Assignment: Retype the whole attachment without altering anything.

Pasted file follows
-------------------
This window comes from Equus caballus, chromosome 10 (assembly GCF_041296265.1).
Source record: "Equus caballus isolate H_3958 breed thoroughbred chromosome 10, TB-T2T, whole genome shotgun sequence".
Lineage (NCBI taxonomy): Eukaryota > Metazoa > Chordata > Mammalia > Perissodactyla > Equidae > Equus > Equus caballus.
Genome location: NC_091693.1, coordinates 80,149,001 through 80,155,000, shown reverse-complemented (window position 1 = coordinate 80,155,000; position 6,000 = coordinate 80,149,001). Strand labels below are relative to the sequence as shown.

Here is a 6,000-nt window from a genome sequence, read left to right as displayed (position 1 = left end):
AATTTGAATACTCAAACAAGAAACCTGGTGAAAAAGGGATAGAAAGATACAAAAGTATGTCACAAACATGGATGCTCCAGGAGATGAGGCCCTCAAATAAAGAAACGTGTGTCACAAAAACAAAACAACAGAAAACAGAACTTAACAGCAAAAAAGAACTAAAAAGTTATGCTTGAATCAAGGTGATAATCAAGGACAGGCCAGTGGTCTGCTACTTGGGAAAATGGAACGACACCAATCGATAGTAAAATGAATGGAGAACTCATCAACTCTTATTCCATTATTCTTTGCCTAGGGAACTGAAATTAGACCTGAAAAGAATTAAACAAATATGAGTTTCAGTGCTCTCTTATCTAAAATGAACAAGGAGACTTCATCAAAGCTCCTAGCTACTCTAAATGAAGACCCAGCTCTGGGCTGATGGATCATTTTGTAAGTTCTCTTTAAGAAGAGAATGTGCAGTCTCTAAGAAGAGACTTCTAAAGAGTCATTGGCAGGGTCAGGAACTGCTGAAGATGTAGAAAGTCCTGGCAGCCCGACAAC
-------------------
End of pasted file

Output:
This window comes from Equus caballus, chromosome 10 (assembly GCF_041296265.1).
Source record: "Equus caballus isolate H_3958 breed thoroughbred chromosome 10, TB-T2T, whole genome shotgun sequence".
Lineage (NCBI taxonomy): Eukaryota > Metazoa > Chordata > Mammalia > Perissodactyla > Equidae > Equus > Equus caballus.
Genome location: NC_091693.1, coordinates 80,149,001 through 80,155,000, shown reverse-complemented (window position 1 = coordinate 80,155,000; position 6,000 = coordinate 80,149,001). Strand labels below are relative to the sequence as shown.

Here is a 6,000-nt window from a genome sequence, read left to right as displayed (position 1 = left end):
AATTTGAATACTCAAACAAGAAACCTGGTGAAAAAGGGATAGAAAGATACAAAAGTATGTCACAAACATGGATGCTCCAGGAGATGAGGCCCTCAAATAAAGAAACGTGTGTCACAAAAACAAAACAACAGAAAACAGAACTTAACAGCAAAAAAGAACTAAAAAGTTATGCTTGAATCAAGGTGATAATCAAGGACAGGCCAGTGGTCTGCTACTTGGGAAAATGGAACGACACCAATCGATAGTAAAATGAATGGAGAACTCATCAACTCTTATTCCATTATTCTTTGCCTAGGGAACTGAAATTAGACCTGAAAAGAATTAAACAAATATGAGTTTCAGTGCTCTCTTATCTAAAATGAACAAGGAGACTTCATCAAAGCTCCTAGCTACTCTAAATGAAGACCCAGCTCTGGGCTGATGGATCATTTTGTAAGTTCTCTTTAAGAAGAGAATGTGCAGTCTCTAAGAAGAGACTTCTAAAGAGTCATTGGCAGGGTCAGGAACTGCTGAAGATGTAGAAAGTCCTGGCAGCCCGACAAC